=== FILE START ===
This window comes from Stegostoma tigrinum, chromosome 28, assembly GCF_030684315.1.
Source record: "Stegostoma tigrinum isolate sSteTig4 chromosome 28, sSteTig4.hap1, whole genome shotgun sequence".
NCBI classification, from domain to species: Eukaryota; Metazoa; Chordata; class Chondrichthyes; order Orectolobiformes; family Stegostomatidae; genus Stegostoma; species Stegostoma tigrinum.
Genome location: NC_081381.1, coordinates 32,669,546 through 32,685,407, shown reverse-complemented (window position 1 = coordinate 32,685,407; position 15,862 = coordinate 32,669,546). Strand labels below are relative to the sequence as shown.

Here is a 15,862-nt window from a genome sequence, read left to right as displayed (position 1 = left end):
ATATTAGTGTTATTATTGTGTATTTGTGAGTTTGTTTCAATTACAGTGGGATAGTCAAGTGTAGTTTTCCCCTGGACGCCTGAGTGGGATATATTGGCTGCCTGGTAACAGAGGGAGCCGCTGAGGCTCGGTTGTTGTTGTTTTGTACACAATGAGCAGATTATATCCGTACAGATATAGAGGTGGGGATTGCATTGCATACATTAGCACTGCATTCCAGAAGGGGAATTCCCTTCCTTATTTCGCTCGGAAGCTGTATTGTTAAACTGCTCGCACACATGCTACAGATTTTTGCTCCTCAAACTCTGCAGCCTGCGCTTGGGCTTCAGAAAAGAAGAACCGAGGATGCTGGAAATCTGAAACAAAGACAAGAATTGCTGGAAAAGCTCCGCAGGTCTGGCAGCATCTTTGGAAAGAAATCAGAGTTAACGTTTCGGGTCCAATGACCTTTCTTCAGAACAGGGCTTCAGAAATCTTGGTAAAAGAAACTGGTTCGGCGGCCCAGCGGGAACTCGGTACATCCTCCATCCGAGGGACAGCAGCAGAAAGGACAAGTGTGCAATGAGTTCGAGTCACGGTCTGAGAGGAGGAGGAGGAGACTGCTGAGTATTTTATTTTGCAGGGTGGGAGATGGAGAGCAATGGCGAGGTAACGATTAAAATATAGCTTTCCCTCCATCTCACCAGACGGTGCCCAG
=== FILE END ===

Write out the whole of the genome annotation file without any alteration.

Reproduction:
This window comes from Stegostoma tigrinum, chromosome 28, assembly GCF_030684315.1.
Source record: "Stegostoma tigrinum isolate sSteTig4 chromosome 28, sSteTig4.hap1, whole genome shotgun sequence".
NCBI classification, from domain to species: Eukaryota; Metazoa; Chordata; class Chondrichthyes; order Orectolobiformes; family Stegostomatidae; genus Stegostoma; species Stegostoma tigrinum.
Genome location: NC_081381.1, coordinates 32,669,546 through 32,685,407, shown reverse-complemented (window position 1 = coordinate 32,685,407; position 15,862 = coordinate 32,669,546). Strand labels below are relative to the sequence as shown.

Here is a 15,862-nt window from a genome sequence, read left to right as displayed (position 1 = left end):
ATATTAGTGTTATTATTGTGTATTTGTGAGTTTGTTTCAATTACAGTGGGATAGTCAAGTGTAGTTTTCCCCTGGACGCCTGAGTGGGATATATTGGCTGCCTGGTAACAGAGGGAGCCGCTGAGGCTCGGTTGTTGTTGTTTTGTACACAATGAGCAGATTATATCCGTACAGATATAGAGGTGGGGATTGCATTGCATACATTAGCACTGCATTCCAGAAGGGGAATTCCCTTCCTTATTTCGCTCGGAAGCTGTATTGTTAAACTGCTCGCACACATGCTACAGATTTTTGCTCCTCAAACTCTGCAGCCTGCGCTTGGGCTTCAGAAAAGAAGAACCGAGGATGCTGGAAATCTGAAACAAAGACAAGAATTGCTGGAAAAGCTCCGCAGGTCTGGCAGCATCTTTGGAAAGAAATCAGAGTTAACGTTTCGGGTCCAATGACCTTTCTTCAGAACAGGGCTTCAGAAATCTTGGTAAAAGAAACTGGTTCGGCGGCCCAGCGGGAACTCGGTACATCCTCCATCCGAGGGACAGCAGCAGAAAGGACAAGTGTGCAATGAGTTCGAGTCACGGTCTGAGAGGAGGAGGAGGAGACTGCTGAGTATTTTATTTTGCAGGGTGGGAGATGGAGAGCAATGGCGAGGTAACGATTAAAATATAGCTTTCCCTCCATCTCACCAGACGGTGCCCAG